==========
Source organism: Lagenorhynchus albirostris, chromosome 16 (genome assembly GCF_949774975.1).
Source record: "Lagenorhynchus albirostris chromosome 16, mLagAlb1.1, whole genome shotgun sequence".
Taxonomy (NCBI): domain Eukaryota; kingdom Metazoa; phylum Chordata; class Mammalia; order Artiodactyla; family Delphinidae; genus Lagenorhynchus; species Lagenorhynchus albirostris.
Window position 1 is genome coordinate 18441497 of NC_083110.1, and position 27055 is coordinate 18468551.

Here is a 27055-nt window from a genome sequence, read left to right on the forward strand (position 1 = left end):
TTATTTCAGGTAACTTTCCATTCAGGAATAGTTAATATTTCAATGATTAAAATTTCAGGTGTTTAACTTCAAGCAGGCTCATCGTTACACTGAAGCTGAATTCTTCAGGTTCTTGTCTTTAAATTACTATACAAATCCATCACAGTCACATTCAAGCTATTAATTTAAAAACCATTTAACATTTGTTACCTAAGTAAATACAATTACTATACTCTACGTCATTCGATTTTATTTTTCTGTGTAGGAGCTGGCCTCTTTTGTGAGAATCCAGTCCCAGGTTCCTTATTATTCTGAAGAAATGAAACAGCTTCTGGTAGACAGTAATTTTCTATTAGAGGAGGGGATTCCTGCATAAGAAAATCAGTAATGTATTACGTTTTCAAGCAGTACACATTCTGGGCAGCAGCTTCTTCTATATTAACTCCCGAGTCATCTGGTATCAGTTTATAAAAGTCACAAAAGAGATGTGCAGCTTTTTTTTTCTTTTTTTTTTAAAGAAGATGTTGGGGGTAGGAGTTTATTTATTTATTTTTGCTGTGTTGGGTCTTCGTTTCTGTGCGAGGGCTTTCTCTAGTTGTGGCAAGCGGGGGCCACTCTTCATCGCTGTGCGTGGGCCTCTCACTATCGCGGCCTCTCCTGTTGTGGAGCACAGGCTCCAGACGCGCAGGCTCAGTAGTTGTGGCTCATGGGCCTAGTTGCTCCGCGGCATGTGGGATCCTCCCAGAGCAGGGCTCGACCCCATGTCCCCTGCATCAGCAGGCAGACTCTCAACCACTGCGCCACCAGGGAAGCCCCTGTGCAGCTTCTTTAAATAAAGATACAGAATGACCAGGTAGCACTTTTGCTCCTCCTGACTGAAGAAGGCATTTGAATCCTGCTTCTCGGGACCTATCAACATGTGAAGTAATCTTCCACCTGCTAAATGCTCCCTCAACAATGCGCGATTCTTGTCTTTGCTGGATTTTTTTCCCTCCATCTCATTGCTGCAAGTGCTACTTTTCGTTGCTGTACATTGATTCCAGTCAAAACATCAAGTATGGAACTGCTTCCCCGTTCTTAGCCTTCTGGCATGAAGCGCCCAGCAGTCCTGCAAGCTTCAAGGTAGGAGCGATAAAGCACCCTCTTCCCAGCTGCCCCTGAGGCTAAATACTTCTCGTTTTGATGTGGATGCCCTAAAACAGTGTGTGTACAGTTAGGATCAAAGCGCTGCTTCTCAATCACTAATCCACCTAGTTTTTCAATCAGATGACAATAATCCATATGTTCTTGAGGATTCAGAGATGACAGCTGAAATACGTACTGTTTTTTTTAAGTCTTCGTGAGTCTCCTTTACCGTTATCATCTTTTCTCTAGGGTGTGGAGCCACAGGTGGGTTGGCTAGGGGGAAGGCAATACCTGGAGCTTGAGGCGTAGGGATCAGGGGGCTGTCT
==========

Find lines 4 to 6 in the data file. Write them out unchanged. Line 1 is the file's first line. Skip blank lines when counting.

Window position 1 is genome coordinate 18441497 of NC_083110.1, and position 27055 is coordinate 18468551.

Here is a 27055-nt window from a genome sequence, read left to right on the forward strand (position 1 = left end):
TTATTTCAGGTAACTTTCCATTCAGGAATAGTTAATATTTCAATGATTAAAATTTCAGGTGTTTAACTTCAAGCAGGCTCATCGTTACACTGAAGCTGAATTCTTCAGGTTCTTGTCTTTAAATTACTATACAAATCCATCACAGTCACATTCAAGCTATTAATTTAAAAACCATTTAACATTTGTTACCTAAGTAAATACAATTACTATACTCTACGTCATTCGATTTTATTTTTCTGTGTAGGAGCTGGCCTCTTTTGTGAGAATCCAGTCCCAGGTTCCTTATTATTCTGAAGAAATGAAACAGCTTCTGGTAGACAGTAATTTTCTATTAGAGGAGGGGATTCCTGCATAAGAAAATCAGTAATGTATTACGTTTTCAAGCAGTACACATTCTGGGCAGCAGCTTCTTCTATATTAACTCCCGAGTCATCTGGTATCAGTTTATAAAAGTCACAAAAGAGATGTGCAGCTTTTTTTTTCTTTTTTTTTTAAAGAAGATGTTGGGGGTAGGAGTTTATTTATTTATTTTTGCTGTGTTGGGTCTTCGTTTCTGTGCGAGGGCTTTCTCTAGTTGTGGCAAGCGGGGGCCACTCTTCATCGCTGTGCGTGGGCCTCTCACTATCGCGGCCTCTCCTGTTGTGGAGCACAGGCTCCAGACGCGCAGGCTCAGTAGTTGTGGCTCATGGGCCTAGTTGCTCCGCGGCATGTGGGATCCTCCCAGAGCAGGGCTCGACCCCATGTCCCCTGCATCAGCAGGCAGACTCTCAACCACTGCGCCACCAGGGAAGCCCCTGTGCAGCTTCTTTAAATAAAGATACAGAATGACCAGGTAGCACTTTTGCTCCTCCTGACTGAAGAAGGCATTTGAATCCTGCTTCTCGGGACCTATCAACATGTGAAGTAATCTTCCACCTGCTAAATGCTCCCTCAACAATGCGCGATTCTTGTCTTTGCTGGATTTTTTTCCCTCCATCTCATTGCTGCAAGTGCTACTTTTCGTTGCTGTACATTGATTCCAGTCAAAACATCAAGTATGGAACTGCTTCCCCGTTCTTAGCCTTCTGGCATGAAGCGCCCAGCAGTCCTGCAAGCTTCAAGGTAGGAGCGATAAAGCACCCTCTTCCCAGCTGCCCCTGAGGCTAAATACTTCTCGTTTTGATGTGGATGCCCTAAAACAGTGTGTGTACAGTTAGGATCAAAGCGCTGCTTCTCAATCACTAATCCACCTAGTTTTTCAATCAGATGACAATAATCCATATGTTCTTGAGGATTCAGAGATGACAGCTGAAATACGTACTGTTTTTTTTAAGTCTTCGTGAGTCTCCTTTACCGTTATCATCTTTTCTCTAGGGTGTGGAGCCACAGGTGGGTTGGCTAGGGGGAAGGCAATACCTGGAGCTTGAGGCGTAGGGATCAGGGGGCTGTCT